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Rickles gets laughs posthumously in web series ‘Dinner With Don’

Don Rickles flanked by Robert De Niro, left,

Don Rickles flanked by Robert De Niro, left, and Martin Scorsese. Rickles, who died in April, stars in AARP's "Dinner With Don" web series. Photo Credit: Sean Costello / Dinner with Don series

Don Rickles may be deceased, but he’s still getting laughs. The legendary comedian left behind a surprise for his fans in a posthumous web series for AARP (aarp.org) called “Dinner With Don.” Here, the man known as “Mr. Warmth” sits down with celebrities such as rapper Snoop Dogg, actors Paul Rudd and Vince Vaughn, comedians Sarah Silverman and Billy Crystal, directors Judd Apatow and Martin Scorsese and more.

All 13 episodes, which run seven to 10 minutes, were shot from December 2016 to January of this year each at different California restaurants, making it his last professional project before his death in April. At age 90, Rickles may have been lower energy than he once was, but his mind was still sharp. When late-night host Jimmy Kimmel asks him what comedian he looked up to, he responds, “I love me.”

Suddenly Kimmel notices his glass has a lipstick mark on it and Rickles quickly quips, “Call the board of health, we’ll close this place!”

In one of the episodes, “Saturday Night Live” alum Amy Poehler, who has a background in improv with Second City and Upright Citizens Brigade, marvels at Rickles’ ability to come up with zingers on the spot.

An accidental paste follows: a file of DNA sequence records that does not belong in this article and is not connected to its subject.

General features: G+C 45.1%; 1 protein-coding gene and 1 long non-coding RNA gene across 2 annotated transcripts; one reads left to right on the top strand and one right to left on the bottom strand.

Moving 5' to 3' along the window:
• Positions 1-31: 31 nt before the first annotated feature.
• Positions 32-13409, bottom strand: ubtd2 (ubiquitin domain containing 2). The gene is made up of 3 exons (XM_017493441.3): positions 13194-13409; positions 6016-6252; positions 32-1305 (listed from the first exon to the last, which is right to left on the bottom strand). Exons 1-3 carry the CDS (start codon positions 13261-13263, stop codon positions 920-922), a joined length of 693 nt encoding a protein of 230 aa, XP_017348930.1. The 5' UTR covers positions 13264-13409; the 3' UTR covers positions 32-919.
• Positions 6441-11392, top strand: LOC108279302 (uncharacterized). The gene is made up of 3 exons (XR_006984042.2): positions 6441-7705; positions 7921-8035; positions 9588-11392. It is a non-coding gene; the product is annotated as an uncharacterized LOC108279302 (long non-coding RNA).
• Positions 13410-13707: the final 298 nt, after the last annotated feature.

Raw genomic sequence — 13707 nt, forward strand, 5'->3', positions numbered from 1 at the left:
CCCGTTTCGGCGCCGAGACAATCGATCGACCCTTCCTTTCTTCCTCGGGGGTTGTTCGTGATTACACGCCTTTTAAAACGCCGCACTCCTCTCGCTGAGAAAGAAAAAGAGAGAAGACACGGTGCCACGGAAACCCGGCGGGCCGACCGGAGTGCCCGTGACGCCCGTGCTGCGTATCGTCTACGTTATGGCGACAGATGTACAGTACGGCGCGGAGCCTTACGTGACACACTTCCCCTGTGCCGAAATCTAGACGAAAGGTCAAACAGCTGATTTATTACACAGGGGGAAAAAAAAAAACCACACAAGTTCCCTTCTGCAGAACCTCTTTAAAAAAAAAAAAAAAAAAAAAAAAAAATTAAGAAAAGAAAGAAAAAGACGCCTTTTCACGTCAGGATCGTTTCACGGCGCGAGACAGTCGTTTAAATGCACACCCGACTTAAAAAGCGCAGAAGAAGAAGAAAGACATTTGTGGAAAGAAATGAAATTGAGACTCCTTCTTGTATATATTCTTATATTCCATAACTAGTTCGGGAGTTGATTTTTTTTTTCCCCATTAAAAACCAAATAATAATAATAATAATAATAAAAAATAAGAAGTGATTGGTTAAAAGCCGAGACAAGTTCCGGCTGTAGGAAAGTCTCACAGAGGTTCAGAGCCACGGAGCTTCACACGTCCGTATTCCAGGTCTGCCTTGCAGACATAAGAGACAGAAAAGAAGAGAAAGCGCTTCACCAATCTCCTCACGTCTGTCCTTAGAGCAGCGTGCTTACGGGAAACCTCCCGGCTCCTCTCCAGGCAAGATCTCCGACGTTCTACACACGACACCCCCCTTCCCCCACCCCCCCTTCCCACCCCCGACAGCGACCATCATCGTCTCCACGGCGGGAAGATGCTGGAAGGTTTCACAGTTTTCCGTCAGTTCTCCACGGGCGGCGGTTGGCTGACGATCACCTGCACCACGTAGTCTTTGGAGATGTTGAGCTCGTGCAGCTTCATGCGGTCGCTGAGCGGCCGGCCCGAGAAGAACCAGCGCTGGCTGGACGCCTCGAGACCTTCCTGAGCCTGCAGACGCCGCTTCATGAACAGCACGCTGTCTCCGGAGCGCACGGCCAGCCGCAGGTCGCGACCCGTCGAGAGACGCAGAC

“Everything I’ve ever done on stage has never been written,” says Rickles. “It worked for me. I never walked off the stage feeling I offended anybody.”

One comical scene is when Rickles shares a pair of ear buds with Snoop, who is bopping and rapping from side-to-side, saying, “Ya hear that, Don?” and Rickles snaps, “No, I’m deaf!”

While dining at Dan Tana’s in West Hollywood with Rudd, Rickles immediately breaks the actor’s chops by saying, “They say you’re a very successful actor, but to be honest I’ve never heard of you.”

When Vaughn asks Rickles — in between bites of sushi at Nobu in Malibu — if he ever wrote a screenplay, the comic responds, “I had trouble getting out of high school. ‘Cat’ was a tough word for me to spell.”

However, nothing is more fun than watching Rickles verbally abuse Robert De Niro, with whom he co-starred in 1995’s “Casino.” When De Niro tries to fix Rickles’ napkin, the feisty comedian warns, “You touch me and you’re in a lot of trouble!”

“What is this show?” asks De Niro. Rickles retorts, “It’s to keep your name alive!”

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